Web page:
3. Unlike the other sugar alcohols (xylitol, maltitol, sorbitol, isomalt, hydrolyzed starch hydrosylate), erythritol is not fermented in the intestines. For that reason, it is tolerated very well by most people. After five years of blogging, I can count on one hand the people who have contacted me stating that they cannot digest erythritol well.

Still, I recommend that you consume sugar-free treats with a meal, and stick to one or two servings. I always eat dessert this way because sweet-tasting foods tend to trigger my appetite whether they contain real sugar or not. When you eat dessert after a nourishing meal containing wholesome fats and protein, it will be much easier to control your portion sizes. Try it, and see for yourself!

To find out why I always combine erythritol with stevia in my recipes, check out my cookbook. For less than the cost of two lattes, you can support this website and find out everything you need to know about erythritol and stevia. Thank you for supporting the site!

Recipe: Soft Gingersnaps (aka Healthy Ginger Molasses Cookies) – Gluten-Free, Low Carb, Low Sugar

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It’s almost Christmas!

If you, like us, are still scrambling to make treats for your holiday dessert tray, give these sweet and spicy cookies a try. No one will know they’re a healthier alternative to the white flour, white sugar-laden treats that abound this time of year. 

Made from high protein almond and cashew flour, these lightly sweetened soft ginger cookies will remind you of those classic crinkles you’ve been eating for years. And with only a few tablespoons of sugar in the entire batch, they won’t send your insulin levels soaring. Leave a tray out for Santa by the chimney, and he won’t be disappointed. 

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These soft and chewy morsels also make great last minute gifts. Just dress them in a glamorous box and savor your budget-friendly decisions. I picked up the silver filigreed boxes and wrapping paper at Dollar Tree, believe it or not. They’re a one stop shop for gift wrap and holiday party supplies. As a newly minted medical student (!), it was especially important to find budget-friendly gifts this year.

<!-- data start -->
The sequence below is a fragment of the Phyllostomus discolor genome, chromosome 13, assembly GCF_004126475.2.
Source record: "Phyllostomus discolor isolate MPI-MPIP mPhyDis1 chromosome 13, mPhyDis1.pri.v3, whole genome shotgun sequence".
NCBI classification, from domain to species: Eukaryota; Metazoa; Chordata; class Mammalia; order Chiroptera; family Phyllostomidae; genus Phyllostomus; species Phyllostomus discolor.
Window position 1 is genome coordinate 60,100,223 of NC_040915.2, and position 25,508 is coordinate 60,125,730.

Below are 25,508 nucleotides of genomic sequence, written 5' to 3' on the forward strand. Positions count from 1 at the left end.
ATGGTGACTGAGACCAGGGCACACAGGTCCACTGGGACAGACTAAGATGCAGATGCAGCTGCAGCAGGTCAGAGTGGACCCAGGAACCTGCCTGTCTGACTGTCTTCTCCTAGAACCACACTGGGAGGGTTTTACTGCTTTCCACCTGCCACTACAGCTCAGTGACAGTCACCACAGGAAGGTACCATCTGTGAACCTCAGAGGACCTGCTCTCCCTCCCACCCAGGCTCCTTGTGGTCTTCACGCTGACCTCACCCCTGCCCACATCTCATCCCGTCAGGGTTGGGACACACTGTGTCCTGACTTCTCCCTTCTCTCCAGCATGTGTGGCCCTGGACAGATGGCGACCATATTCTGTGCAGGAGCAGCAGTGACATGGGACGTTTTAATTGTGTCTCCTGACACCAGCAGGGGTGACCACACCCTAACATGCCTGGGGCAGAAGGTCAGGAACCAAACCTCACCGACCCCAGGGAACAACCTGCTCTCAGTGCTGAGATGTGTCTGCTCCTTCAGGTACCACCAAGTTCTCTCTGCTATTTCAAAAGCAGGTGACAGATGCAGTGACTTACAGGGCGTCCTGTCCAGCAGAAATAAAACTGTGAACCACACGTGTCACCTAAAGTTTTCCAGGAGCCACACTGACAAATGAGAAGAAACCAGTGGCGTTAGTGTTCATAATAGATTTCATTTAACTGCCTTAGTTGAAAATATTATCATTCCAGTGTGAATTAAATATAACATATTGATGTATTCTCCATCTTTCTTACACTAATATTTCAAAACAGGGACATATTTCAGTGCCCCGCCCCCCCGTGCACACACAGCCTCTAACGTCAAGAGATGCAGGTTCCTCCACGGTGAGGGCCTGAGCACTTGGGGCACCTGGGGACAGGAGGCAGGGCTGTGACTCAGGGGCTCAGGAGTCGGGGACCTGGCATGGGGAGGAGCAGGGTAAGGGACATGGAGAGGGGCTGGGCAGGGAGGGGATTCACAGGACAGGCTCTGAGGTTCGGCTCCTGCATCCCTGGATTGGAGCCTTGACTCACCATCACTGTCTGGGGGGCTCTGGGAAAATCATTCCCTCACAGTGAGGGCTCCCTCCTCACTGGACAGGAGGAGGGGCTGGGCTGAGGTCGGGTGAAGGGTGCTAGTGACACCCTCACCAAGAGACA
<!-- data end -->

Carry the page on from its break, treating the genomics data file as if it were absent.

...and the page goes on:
Much more will be said about medical school in another post. Let’s just say I was never so glad to have winter break! It’s been whirlwind since August, but the sleepless nights and countless cups of coffee will hopefully be worth it when I’m a physician who can help patients address their health conditions and live better lives. Feeling so blessed to have the opportunity to pursue my passions. It’s the best Christmas gift of all. 

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Recipe Notes

I used a small amount of real sugar in combination with sugar-free sweeteners to decrease the amount of carbohydrates while preserving that familiar molasses cookie flavor. You can, however, adjust the recipe to leave out the sugar-free sweeteners if you prefer. Truvia, a blend of the natural sweeteners stevia and erythritol with a little added coconut sugar perfectly sweetens the cookies without leaving an aftertaste. In this recipe, I used the Target version of Truvia (look for the red and white container in the baking aisle) which is a bit cheaper than the brand name. You can also make your own Truvia-like sweetener at home following my recipe posted here.

Substitutions

To make these cookies paleo, leave out the Truvia and oat flour, and add in 2 Tablespoons arrowstarch + 1/3 cup coconut sugar. I adapted this recipe from an incredible paleo cookbook by the immensely talented Julie Hulet, so pick up My Paleo Patisserie if you’re looking for recipe inspiration. 

To make these cookies dairy-free, use non-hydrogenated organic palm shortening in place of the unsalted butter. 

Soft Ginger Molasses Cookies (Gluten-Free, Low Sugar, Low Carb)

Serves 15